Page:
Kitchener-Waterloo

Meth seizures are down in Waterloo region but police say it's not a sign drug is on the decline

The number of meth seizures so far this year appear to be tracking lower than in previous years in Waterloo region. But Waterloo regional police say it's because of the service's focus on fentanyl and firearms, not because the drug is on the decline in the region.

'This is not an indication of decreased amounts of methamphetamine,' police say

Methamphetamine seizures are down so far in 2019, but police say that does not mean the drug itself is on the decline in Waterloo region. Instead, it's likely due to Waterloo regional police focusing on fentanyl and firearms investigations, Const. André Johnson said. (Joerg Carstensen/Associated Press)

Police have seized 414 grams of methamphetamine so far in 2019.

That number appears to be tracking lower than previous years. In all 2018, the Waterloo Regional Police Service's drugs and firearms unit seized 3,497 grams. That was up from 1,642 grams in 2017.

Const. André Johnson says the reason for fewer seizures may be due to the service's larger focus on fentanyl and firearms.

"While numbers may appear down, we want to be clear: this is not an indication of decreased amounts of methamphetamine," he told CBC Kitchener-Waterloo.

"Members of our drugs and firearms branch continue to focus on the illegal use and distribution of all illegal drugs throughout Waterloo region to ensure public safety."

Meth 'firmly established' in region

In Windsor, health officials say there's been a rise in meth use. The Erie Shores HealthCare reported it expects to almost double the number of emergency room visits related to meth use.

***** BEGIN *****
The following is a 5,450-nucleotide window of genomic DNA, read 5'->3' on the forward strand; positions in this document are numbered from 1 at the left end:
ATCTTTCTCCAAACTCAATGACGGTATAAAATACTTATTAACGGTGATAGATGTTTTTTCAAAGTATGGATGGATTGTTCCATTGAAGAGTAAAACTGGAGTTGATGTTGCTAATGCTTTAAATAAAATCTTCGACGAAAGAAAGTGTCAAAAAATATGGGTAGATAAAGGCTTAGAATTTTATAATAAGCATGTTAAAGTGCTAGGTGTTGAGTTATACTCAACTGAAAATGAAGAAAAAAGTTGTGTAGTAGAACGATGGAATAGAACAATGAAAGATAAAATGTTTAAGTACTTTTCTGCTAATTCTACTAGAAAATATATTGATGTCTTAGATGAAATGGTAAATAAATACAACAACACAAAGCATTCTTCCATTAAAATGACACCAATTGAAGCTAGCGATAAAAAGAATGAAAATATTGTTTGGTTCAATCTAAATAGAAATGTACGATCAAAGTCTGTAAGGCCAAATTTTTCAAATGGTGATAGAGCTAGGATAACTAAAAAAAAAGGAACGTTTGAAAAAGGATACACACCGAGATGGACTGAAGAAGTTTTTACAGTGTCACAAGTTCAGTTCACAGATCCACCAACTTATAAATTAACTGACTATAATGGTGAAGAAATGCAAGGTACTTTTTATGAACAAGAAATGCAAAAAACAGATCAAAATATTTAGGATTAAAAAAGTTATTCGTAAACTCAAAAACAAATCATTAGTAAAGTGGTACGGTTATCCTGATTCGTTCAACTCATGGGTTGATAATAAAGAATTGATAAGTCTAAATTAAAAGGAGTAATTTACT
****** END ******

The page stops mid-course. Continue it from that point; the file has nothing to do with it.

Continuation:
Its data predicts 200 visits between 2019 and 2020 as a result of using crystal meth. That's up from 116 visits attributed to the drug between 2017 and 2018.

A 2017 substance use study by the Region of Waterloo found meth is among the top five drugs used in Waterloo region after cannabis and alcohol.

That report notes just over 10 years ago in 2008, "methamphetamines was emerging as a substance of choice for some groups" and now meth is "firmly established" in the region.

Of those surveyed for the 2017 study, 21.1 per cent of people who use drugs said they reported using meth or crystal meth.

The study notes people who use meth are more likely to use it daily or multiple times a week, tend to be more at-risk when it comes to income and housing and also tend to use riskier methods of taking the drug, such as injection.

The study made several suggestions to help curb drug use in the region, including helping more people find housing and connecting them to social services.

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